SUSAN QUINN I see a couple of things related to that. First of all, every company needs to define with great clarity every aspect of how people are going to work. And my sense is, most will have a hybrid portion. I mean, let’s talk about construction. It’s kind of hard to do that from home. It’s kind of hard to be in the medical profession and serve– oh, well, some you can do the consulting over the phone, but some of them do require you to physically be there.
BILL COPPEL Yeah. Surgery would be hard over the phone, I think.
SUSAN QUINN Surgery’s a little hard over the phone. But there will be a hybrid version, I would say, for most companies. And so you have to be really clear on what that looks like. Handbooks are going to be rewritten all across the nation, and they should be. People want clarity on what it looks like. You need to almost think of two worlds. It’s the in culture where you were physically seeing each other and it’s the virtual. And you need to create experiences that are powerful in both. Someone that can lead both. That’s also going to be new. I would say if hybrid isn’t the right environment for your company– and I’m just going to use our company as an example. We’re always designing. We’re always in strategy. We’re always whiteboarding. We’re always shifting from one desk to the next. Can we do it virtually? Well, yeah, we did. Is it better in person? Yes, it is. And that’s what works for our company. And so we want everyone to come back to the office. For those that like to work from home, they’re more of a 1099 for us. So that’s just the circle S little mindset there. What is not going to be allowed going forward, I think, for any company, you’ve got to allow flexibility. It is going to be a requirement for, I think, your team. You can’t have this huge, rigid world. There is going to be required flexibility. So the management teams need to be looking at every aspect of it.
SUSAN QUINN So high level, what does work look like and how are you communicating it? And make sure that you’ve got the hybrid version and you’re not ignoring one or the other. And that’s going to be where, I think, the top companies can actually focus their employees around fun new things. It’s a different day. The other thing is around just because you are physically here doesn’t mean you’re productive. And I think you’re going to see a few things happening. It’s around how you actually measure the success of an employee. Is it time or is it what they’re able to output? And I think you’re going to see new models around how you get managed if you will. I think it’s also not management. Coaching is the new word that is the buzzword for managers today. You actually need to coach your team members. And pretty sure just because you aren’t seeing them doesn’t mean they’re not productive, that they’re not working. And some actually do it better from home. So I think you just got to be able to understand what’s the right mix there.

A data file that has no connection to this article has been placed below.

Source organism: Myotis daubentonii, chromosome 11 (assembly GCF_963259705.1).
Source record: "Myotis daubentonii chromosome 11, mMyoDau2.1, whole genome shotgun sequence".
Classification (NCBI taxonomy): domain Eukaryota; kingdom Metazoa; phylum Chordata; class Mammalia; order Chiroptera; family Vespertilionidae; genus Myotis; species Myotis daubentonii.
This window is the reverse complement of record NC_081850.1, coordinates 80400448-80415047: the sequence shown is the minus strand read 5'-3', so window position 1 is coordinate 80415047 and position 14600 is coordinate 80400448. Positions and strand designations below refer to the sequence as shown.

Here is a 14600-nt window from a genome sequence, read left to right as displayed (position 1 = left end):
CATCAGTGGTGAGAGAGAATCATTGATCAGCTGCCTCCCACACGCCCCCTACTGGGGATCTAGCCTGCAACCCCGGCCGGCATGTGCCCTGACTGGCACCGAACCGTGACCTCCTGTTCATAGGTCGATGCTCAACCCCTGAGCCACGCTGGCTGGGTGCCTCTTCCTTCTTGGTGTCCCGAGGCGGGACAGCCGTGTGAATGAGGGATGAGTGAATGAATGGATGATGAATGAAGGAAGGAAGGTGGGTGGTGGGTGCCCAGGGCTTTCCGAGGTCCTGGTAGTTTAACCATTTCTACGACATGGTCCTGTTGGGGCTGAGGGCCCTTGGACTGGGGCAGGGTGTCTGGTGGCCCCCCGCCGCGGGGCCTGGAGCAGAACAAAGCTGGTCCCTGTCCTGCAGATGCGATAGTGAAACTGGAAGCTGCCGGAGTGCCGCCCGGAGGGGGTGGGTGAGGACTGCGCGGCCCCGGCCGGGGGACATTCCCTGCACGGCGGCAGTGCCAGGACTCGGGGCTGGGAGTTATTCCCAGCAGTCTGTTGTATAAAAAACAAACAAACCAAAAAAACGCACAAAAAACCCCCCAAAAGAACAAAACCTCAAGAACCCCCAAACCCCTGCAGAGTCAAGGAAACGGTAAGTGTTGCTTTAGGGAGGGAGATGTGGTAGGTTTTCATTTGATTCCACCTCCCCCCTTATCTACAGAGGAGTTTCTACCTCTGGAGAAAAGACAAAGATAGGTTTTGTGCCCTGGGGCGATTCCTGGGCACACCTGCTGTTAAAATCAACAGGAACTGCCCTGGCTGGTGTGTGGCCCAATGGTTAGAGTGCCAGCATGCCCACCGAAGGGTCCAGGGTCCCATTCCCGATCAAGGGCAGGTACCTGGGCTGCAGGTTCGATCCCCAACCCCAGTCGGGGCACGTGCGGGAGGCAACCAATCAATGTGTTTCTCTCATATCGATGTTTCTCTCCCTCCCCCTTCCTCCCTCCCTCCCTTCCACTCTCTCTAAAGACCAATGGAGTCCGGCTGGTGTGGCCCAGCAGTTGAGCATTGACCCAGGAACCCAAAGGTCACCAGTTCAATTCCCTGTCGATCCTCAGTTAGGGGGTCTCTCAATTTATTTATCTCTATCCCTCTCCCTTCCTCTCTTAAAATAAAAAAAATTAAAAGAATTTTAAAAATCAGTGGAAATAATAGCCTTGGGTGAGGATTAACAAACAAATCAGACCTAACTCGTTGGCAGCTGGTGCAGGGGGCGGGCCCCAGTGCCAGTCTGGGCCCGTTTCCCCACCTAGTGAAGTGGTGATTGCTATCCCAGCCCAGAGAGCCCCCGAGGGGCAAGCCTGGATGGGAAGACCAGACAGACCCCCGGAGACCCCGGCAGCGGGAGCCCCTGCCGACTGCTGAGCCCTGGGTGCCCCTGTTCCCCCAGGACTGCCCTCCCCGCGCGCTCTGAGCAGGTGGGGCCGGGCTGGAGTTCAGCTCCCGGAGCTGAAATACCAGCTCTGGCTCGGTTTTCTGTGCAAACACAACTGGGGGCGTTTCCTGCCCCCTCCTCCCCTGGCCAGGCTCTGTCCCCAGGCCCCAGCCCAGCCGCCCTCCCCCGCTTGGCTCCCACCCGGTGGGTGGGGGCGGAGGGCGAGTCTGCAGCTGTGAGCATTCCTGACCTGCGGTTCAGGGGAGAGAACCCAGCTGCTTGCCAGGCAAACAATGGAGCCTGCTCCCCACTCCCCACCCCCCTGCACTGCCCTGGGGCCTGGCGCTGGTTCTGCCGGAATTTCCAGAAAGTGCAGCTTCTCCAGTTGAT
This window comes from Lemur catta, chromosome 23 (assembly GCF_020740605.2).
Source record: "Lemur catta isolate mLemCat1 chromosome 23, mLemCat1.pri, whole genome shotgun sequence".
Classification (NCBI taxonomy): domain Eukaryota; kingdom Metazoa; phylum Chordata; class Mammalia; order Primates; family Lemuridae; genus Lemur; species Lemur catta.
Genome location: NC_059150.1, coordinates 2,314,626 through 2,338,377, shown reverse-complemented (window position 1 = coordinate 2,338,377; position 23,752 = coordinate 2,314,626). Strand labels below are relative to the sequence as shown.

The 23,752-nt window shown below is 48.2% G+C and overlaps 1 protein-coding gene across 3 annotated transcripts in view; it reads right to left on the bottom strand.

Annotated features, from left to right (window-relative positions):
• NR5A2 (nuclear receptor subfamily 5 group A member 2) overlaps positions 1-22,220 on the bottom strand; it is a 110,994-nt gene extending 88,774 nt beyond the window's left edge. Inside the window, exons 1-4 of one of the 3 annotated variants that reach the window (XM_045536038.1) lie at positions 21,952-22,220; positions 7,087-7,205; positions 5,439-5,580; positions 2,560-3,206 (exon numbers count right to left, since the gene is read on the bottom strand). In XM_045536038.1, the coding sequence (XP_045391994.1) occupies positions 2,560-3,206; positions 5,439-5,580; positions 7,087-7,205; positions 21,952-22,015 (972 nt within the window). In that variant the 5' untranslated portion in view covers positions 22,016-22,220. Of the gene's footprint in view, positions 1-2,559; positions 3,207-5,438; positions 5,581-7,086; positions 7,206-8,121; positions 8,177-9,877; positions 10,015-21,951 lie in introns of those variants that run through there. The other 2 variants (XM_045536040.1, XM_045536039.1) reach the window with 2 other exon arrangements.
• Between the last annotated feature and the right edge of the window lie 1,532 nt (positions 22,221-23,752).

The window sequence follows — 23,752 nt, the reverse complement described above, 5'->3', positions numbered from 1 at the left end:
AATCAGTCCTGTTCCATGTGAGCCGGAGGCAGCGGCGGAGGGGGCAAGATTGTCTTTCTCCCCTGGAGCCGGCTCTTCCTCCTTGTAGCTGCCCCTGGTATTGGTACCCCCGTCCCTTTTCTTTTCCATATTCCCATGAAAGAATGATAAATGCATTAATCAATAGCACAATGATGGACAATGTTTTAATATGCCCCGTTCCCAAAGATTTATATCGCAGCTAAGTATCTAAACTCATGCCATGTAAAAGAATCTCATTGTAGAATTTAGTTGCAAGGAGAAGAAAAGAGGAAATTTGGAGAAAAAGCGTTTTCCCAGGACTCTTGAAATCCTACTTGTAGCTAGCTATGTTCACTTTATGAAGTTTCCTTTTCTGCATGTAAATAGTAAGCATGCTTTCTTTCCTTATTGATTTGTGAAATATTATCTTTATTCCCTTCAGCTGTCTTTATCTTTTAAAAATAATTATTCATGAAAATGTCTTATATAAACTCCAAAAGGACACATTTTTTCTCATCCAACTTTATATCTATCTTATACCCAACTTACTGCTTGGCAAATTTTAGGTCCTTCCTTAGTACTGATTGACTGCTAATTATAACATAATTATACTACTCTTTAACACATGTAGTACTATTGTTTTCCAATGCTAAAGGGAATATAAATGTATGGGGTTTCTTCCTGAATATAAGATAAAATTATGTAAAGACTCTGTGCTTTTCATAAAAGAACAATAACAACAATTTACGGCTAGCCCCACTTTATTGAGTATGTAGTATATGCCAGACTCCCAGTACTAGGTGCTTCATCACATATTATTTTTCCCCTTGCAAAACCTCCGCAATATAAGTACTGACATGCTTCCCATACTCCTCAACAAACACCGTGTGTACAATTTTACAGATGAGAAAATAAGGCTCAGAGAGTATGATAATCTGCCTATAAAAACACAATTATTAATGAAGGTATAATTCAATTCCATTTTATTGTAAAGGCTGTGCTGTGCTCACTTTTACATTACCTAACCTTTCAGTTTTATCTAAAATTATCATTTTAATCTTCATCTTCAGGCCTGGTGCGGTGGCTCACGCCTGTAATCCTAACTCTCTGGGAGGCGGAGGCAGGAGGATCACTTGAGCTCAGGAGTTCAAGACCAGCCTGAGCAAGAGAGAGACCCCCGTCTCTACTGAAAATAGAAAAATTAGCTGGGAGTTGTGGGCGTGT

BILL COPPEL I agree. And as I look at the financial services industry as an example, clearly with construction, people have to be in the field performing that function. Can’t be done remotely. But you raise a very interesting point around sort of the creative process, and not just in the literal sense of what you do from a branding standpoint in the work that circle S does, but let’s think about the creative process of problem-solving as an example. And I’ve found that there are times when having a group of people in a room ideating, using whiteboards, just really coming up with solutions, better questions, it can be very, very effective. We’ve seen that over and over again. What’s not effective is having a group of people in a room, in an open setting, trying to get quiet work done or deep thinking work done. The distractions can be overwhelming and productivity can plummet in that kind of an environment. So this hybrid model makes a lot of sense to me. When I think about financial advisors, the challenge that I see, and I’ve talked a lot about this in this podcast, is that it’s harder and harder to demonstrate our value if we’re in fact not interacting directly with clients. So it seems to me that financial advisors are better off performing their role face-to-face with their client as often as possible as opposed to over the telephone. So that would suggest to me that being in an office doesn’t make a lot of sense. What do you think about that?
SUSAN QUINN It kind of goes back to what I was saying earlier. You need to ask what way is good for them. We just can’t decide for people. I don’t think it’s a one or the other. I think it’s multiple ways that you’re going to interact and you’re going to be sending − it could be − messages through an email unless they say, “Don’t ever email me,” or if they want to see you in person. You just have to know what’s important for your client. And I think the decision to assume is where you’re going to get into trouble for leaders and for companies. You can’t assume anymore. You’ve got to almost ask.